a = 242 ( 33 5 ) W 242 ( 60 5 ) W + 3350 W = 0.407  and  C O P S 2 = 1 0.407 4.63 + ( 1 0.407 ) 1 = 1.47

2.2.2. System 3

There are three different operation strategies of System 3:
(1) There is no preheating coil and the heat pump operates producing warm water at the same temperature either for the space heating system or for the DHW system. Final heating is carried out by electrical heater. With this strategy, the performance is equal to System 2.
(2) The condensing temperature is chosen to be high enough for DHW purposes and it remains constant. With this strategy, the performance for the part of DHW production is equal to System 5. However, as for space heating, the condensing temperature is unnecessarily high. Therefore, this strategy is not reasonable if both spaces are heated and DHW is produced with a GSHP.
(3) The condensing temperature changes. When the three-way valve regulates flow into HS2, the condensing temperature is controlled to be 65 °C, and when it regulates flow into HS1, the condensing temperature is controlled by the need of the space heating system. Both ηr and ηis are changing, respectively. If the compressor model is chosen to operate at highest ηis with the high condensing temperature (high value of pc/pe), the isentropic efficiency may decrease crucially with the low condensing temperature (Figure 8), and vice versa, if the compressor model is chosen to give its highest ηis at a low condensing temperature, the isentropic efficiency may decrease with the high condensing temperature. The performance of the systems is calculated with the regression curves of the Carnot efficiency value in Figure 9, where the optimal compressor model is chosen for every operating temperature. However, with this approach, it is not known how one compressor model performs when operating outside of its optimal conditions and how the condensing temperature changes during the operating period. Therefore, System 3 is not included in the performance calculations. However, it can be concluded that the performance of this running strategy is lower than that of System 4 but higher than that of System 5.

2.2.3. System 4

All the other values are equal with System 2, but the ε2 value is higher because heat is delivered into HS2 by the HT heat pump. Here, tc2 = 65 °C and te2 = −5 °C, resulting in εC2 = 4.83, ηC2 = 0.46, ε2 = 2.22, and COPS4 = 2.83, respectively.

2.2.4. System 5

Here a = 0 because all heating of DHW and DHWR is carried out by the HT heat pump, which has the same operating conditions as System 4. Thus, ε2 = 2.22 and it equals the COP value of the system, resulting in COPS5 = 2.22.

2.3. Systems 6 and 7

COP values for Systems 6 and 7 are solved with Equation (6):
C O P = Q DHW + Q DHWR W LT + W HT = ε 1 ε 1 1 + ( 1 a ) ε 1 ( ε 1 1 ) [ ε 2 ( 1 a ) ] 1 ε 1 1 + ( 1 a ) ε 1 ( ε 1 1 ) [ ε 2 ( 1 a ) ]
where:
  • QDHW Energy demand of DHW (kW h)
  • QDHWR Energy demand of DHW recirculation (kW h)
  • WLT Work by LT stage (kW h)
  • WHT Work by HT stage (kW h)
  • ε1 COP for LT stage
  • ε2 COP for HT stage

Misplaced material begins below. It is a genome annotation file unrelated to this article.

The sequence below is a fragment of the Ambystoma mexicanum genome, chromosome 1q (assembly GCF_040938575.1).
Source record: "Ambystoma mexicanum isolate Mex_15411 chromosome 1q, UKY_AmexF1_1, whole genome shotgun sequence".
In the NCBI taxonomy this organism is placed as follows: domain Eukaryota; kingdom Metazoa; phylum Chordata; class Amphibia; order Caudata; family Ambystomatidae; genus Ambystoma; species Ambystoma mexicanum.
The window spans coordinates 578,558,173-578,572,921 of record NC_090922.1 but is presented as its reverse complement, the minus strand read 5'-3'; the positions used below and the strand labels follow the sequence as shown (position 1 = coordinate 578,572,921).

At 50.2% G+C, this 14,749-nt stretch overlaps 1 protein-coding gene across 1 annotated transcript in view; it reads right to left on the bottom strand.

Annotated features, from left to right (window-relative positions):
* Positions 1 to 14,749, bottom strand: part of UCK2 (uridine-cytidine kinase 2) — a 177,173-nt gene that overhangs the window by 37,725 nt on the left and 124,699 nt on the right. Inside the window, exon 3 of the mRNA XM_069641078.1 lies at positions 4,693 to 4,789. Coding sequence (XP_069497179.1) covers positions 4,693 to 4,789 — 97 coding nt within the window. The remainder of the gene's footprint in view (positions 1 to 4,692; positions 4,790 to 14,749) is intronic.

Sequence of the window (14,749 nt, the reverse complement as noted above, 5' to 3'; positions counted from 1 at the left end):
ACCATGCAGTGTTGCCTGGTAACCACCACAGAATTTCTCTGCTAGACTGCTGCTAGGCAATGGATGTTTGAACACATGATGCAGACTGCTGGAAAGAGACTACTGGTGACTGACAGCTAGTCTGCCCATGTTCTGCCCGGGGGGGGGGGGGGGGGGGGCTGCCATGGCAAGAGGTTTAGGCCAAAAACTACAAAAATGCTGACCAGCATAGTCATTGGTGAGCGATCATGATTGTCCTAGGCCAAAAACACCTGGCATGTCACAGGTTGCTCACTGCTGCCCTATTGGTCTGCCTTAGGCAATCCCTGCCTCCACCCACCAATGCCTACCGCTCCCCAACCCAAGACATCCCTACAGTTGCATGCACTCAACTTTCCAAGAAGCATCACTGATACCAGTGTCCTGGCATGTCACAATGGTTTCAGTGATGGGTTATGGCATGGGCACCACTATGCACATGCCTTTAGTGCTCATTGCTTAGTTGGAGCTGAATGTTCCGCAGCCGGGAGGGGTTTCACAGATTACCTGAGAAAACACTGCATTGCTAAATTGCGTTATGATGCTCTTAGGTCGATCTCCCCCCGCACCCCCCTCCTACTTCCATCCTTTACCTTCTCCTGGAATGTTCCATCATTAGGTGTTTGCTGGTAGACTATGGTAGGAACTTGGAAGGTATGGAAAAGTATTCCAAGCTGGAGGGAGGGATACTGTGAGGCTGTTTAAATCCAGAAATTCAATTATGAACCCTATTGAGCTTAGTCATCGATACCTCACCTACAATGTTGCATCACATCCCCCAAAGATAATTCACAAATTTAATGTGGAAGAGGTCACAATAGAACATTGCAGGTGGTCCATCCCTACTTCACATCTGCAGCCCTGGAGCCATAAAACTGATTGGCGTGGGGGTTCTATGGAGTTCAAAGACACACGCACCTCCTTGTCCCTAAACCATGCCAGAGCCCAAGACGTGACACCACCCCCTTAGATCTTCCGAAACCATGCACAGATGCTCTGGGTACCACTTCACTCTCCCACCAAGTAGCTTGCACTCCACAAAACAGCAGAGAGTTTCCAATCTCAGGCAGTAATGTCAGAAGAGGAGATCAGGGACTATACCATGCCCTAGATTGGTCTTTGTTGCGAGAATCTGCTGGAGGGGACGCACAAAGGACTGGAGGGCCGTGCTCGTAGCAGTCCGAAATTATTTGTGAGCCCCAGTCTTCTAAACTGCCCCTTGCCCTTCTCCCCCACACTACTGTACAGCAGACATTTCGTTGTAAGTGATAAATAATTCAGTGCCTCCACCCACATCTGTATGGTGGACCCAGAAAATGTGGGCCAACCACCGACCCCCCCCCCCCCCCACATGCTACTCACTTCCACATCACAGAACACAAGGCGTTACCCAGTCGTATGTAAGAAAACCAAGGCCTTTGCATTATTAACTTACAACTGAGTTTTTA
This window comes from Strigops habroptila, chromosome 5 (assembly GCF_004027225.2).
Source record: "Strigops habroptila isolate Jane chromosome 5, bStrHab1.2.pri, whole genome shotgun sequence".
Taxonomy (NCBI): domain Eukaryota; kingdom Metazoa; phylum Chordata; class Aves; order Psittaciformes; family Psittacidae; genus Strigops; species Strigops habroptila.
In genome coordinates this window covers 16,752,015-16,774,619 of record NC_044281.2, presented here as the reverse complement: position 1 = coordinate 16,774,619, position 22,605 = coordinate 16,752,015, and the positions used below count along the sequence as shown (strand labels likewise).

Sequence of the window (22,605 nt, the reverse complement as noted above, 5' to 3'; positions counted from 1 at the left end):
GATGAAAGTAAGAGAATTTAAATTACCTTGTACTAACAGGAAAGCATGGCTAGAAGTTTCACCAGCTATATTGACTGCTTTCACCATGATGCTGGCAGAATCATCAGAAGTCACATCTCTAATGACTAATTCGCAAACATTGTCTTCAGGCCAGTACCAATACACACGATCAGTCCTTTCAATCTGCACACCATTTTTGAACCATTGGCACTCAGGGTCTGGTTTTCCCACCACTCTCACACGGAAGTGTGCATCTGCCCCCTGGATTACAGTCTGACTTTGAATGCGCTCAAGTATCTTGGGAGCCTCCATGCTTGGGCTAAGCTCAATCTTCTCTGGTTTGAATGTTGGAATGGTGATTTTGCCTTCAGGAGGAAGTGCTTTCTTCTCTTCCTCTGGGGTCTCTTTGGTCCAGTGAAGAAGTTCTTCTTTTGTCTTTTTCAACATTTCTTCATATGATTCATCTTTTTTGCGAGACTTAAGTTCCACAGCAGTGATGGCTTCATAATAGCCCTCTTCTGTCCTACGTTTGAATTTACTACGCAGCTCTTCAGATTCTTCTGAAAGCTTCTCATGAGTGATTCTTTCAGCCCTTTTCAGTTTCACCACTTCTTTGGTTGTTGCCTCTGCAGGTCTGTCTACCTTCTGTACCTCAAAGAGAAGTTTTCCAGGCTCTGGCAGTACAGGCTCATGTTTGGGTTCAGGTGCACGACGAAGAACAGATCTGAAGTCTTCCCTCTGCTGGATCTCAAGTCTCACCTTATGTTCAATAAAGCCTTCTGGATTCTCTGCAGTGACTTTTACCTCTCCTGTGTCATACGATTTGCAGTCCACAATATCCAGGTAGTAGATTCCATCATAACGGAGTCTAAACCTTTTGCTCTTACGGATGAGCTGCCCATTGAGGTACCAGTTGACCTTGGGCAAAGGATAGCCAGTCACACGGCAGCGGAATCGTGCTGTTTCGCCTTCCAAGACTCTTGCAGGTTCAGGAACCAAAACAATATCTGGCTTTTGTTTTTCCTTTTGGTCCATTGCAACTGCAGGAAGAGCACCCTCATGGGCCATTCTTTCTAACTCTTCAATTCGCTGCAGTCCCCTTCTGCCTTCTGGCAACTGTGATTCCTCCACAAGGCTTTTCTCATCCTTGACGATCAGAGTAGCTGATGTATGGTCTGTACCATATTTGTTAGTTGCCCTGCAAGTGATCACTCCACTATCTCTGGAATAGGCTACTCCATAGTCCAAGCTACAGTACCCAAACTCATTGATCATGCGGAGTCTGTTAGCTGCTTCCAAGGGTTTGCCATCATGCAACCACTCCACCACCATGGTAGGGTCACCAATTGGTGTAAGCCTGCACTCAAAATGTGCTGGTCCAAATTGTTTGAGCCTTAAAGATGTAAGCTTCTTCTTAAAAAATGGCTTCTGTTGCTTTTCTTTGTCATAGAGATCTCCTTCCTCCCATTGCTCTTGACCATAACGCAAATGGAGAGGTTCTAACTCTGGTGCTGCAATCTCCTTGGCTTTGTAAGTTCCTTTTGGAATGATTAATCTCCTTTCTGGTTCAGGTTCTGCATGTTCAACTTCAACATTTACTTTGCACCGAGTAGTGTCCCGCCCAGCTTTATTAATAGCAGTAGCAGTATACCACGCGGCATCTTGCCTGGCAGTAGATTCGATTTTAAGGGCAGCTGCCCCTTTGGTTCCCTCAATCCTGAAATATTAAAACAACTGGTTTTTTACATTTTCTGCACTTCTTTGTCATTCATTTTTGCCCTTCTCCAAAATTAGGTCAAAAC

• a The share of preheating

2.3.1. System 6

In cascade System 6, the low-stage operating temperatures are equal with Systems 2 and 4, following the same performance with ε1 = 4.63. Here, heat transfers from R407C directly to R134a and thus te2 = 30 °C following ηC2 = 0.59, εC2 = 9.7, and ε2 = 5.70, respectively. In cascade System 6, factor a = 0 and the COP value is:
C O P S 6 = 4.63 4.63 1 + 4.63 ( 4.63 1 ) ( 5.70 1 ) 1 4.63 1 + 4.63 ( 4.63 1 ) ( 5.70 1 ) = 2.83

2.3.2. System 7

In the System 7, the low-stage operating temperatures are also equal with Systems 2 and 4, following the same performance with ε1 = 4.63. However, here heat transfers from R407C to the water in HS1 and from the water to R134a and thus te2 = 25 °C, following ηC2 = 0.58, εC2 = 8.45, and ε2 = 4.90, respectively. In System 7, a = 0.407 and the COP value is:
C O P S 7 = 4.63 4.63 1 + ( 1 0.407 ) 4.63 ( 4.63 1 ) [ 4.90 ( 1 0.407 ) ] 1 4.63 1 + ( 1 0.407 ) 4.63 ( 4.63 1 ) [ 4.90 ( 1 0.407 ) ] = 3.22
Even if the cascade system gets benefits by avoiding one temperature step, the overall performance is better in System 7. This is due to preheating the DHW with the LT heat pump with a low pressure ratio and good efficiency.
The heat loss of HS2 is included in the heat losses of the recirculation pipe network. The energy consumption of the circulation pumps is not included.

3. Results

The performances of the systems are compared by changing factor b = ΦDHWRDHWT and temperature tc1. The temperatures used in the comparison calculations are shown in Table 1. The temperature difference between the condensing refrigerant and the leaving water is chosen as 2 °C, but between the incoming brine or water and the evaporating refrigerant it is chosen as 8 °C. Without sub-cooling, the former does not increase the conductance demand of the condenser to excess and the latter ensures sufficient superheating of the suction gas. Instead, in the cascade system, the temperature difference between condensing R407C and evaporating R134a is chosen to be 5 °C. This is assumed to ensure sufficient superheating of R134a suction gas due to the higher temperature of incoming superheated R407C.
Table 1. System descriptions and temperatures. LT: low temperature; and HT: high temperature.
Table 1. System descriptions and temperatures. LT: low temperature; and HT: high temperature.
SystemDHW preheatingDHW final heating and heating of recirculating DHWtc2 (°C)tdhw2 (°C)tdhwr (°C)tc1 (°C)te2 (°C)tdhw1 (°C)tcw (°C)te1 (°C)
2Heat pump 1 LTElectrical heater-605525–50-23–485−5
3Heat pump 1 HTHeat pump 1 HT-605565--5−5
4Heat pump 1 LTHeat pump 2 HT65605525–50−523–485−5
5*Heat pump 2 HT-605565−5-5-
6*Cascade heat pump 2 HT65605525–5020–45-5−5
7Heat pump 1 LTHeat pump 2 HT65605525–5015–4023–485−5
*: Heat pump 1 LT works only for space heating.